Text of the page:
Seattle has officially applied to be the NHL's 32nd team.
The paperwork -- plus a $10 million down payment -- arrived Tuesday, nearly two months after commissioner Gary Bettman authorized an ownership group, the Oak View Group, to conduct a season-ticket drive in Seattle and invited the city to apply for expansion. The league set the expansion fee at $650 million, a steep increase from the $500 million the Vegas Golden Knights paid to enter the league this season.
The goal is for the new franchise to enter the NHL for the 2020-21 season.
"It is envisioned that the terms of an expansion agreement, would it go forward, would basically be the same as Las Vegas -- except the price," Bettman said in December, speaking at the league's board of governors meeting. "If we decide for whatever reason for the 2020 season, instead of expanding, using an existing franchise, that's always an option. But that's not something we're focused on right now. Because we're not anticipating anybody moving right now."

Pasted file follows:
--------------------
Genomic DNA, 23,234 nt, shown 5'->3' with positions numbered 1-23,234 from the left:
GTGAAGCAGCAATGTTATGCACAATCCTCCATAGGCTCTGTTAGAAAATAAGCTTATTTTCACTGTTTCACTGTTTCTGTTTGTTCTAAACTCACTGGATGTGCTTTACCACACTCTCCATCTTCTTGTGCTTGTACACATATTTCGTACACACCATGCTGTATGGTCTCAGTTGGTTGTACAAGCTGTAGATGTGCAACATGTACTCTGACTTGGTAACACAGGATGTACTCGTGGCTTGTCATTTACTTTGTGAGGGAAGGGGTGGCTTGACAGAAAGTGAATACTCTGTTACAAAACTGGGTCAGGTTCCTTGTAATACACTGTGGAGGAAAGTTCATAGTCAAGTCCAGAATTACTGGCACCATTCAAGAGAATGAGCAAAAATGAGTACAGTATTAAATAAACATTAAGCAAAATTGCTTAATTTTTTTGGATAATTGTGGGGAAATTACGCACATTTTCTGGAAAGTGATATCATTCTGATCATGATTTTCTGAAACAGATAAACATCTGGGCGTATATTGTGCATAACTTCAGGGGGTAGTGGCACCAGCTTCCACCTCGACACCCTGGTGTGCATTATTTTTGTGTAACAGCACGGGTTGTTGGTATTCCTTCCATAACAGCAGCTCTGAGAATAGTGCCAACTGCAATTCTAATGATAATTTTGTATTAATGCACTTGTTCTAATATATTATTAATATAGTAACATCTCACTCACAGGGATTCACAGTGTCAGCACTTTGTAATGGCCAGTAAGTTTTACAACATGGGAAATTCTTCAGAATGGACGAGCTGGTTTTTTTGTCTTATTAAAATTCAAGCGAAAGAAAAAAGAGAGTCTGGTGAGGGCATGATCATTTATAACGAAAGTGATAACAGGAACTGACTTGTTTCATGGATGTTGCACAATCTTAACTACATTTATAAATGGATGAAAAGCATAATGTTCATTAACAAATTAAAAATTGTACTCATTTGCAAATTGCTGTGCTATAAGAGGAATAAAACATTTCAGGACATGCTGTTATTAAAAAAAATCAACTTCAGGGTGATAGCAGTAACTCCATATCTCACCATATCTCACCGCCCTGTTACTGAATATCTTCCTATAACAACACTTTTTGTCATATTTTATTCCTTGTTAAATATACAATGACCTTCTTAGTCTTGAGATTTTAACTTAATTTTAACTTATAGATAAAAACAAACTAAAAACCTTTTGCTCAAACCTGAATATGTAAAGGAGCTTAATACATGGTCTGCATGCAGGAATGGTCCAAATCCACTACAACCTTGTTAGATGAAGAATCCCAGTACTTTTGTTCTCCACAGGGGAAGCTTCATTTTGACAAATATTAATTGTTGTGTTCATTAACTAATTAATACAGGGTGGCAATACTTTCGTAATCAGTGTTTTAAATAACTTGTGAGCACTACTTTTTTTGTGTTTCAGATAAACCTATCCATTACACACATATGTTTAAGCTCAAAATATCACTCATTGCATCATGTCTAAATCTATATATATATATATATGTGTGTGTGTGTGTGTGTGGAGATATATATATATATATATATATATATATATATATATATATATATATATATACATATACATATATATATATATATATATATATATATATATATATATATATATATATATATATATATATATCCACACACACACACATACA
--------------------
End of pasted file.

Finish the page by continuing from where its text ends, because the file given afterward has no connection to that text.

The ticket drive should begin in the next few weeks and will determine whether the league accepts Seattle's bid.
The NHL has long coveted Seattle, but the city never had a singular ownership group or arena, which hindered its chances -- until now. In December, the Seattle City Council approved a memorandum of understanding for the privately financed Oak View Group to move forward with a $600 million remodeling of Key Arena, paving the way for potential NBA and NHL franchises.
Seattle Mayor Jenny Durkan said she has had talks with the Oak View Group about the possibility of bringing an NBA team to Seattle as well.
"I want to make sure whatever deal we negotiate on the arena will enhance the ability to get basketball, not deter it," Durkan told ESPN in January. "I think we can do it."
Seattle has a rich hockey history. The Pacific Coast Hockey Association's Seattle Metropolitans were the first U.S. team to win the Stanley Cup, in 1917.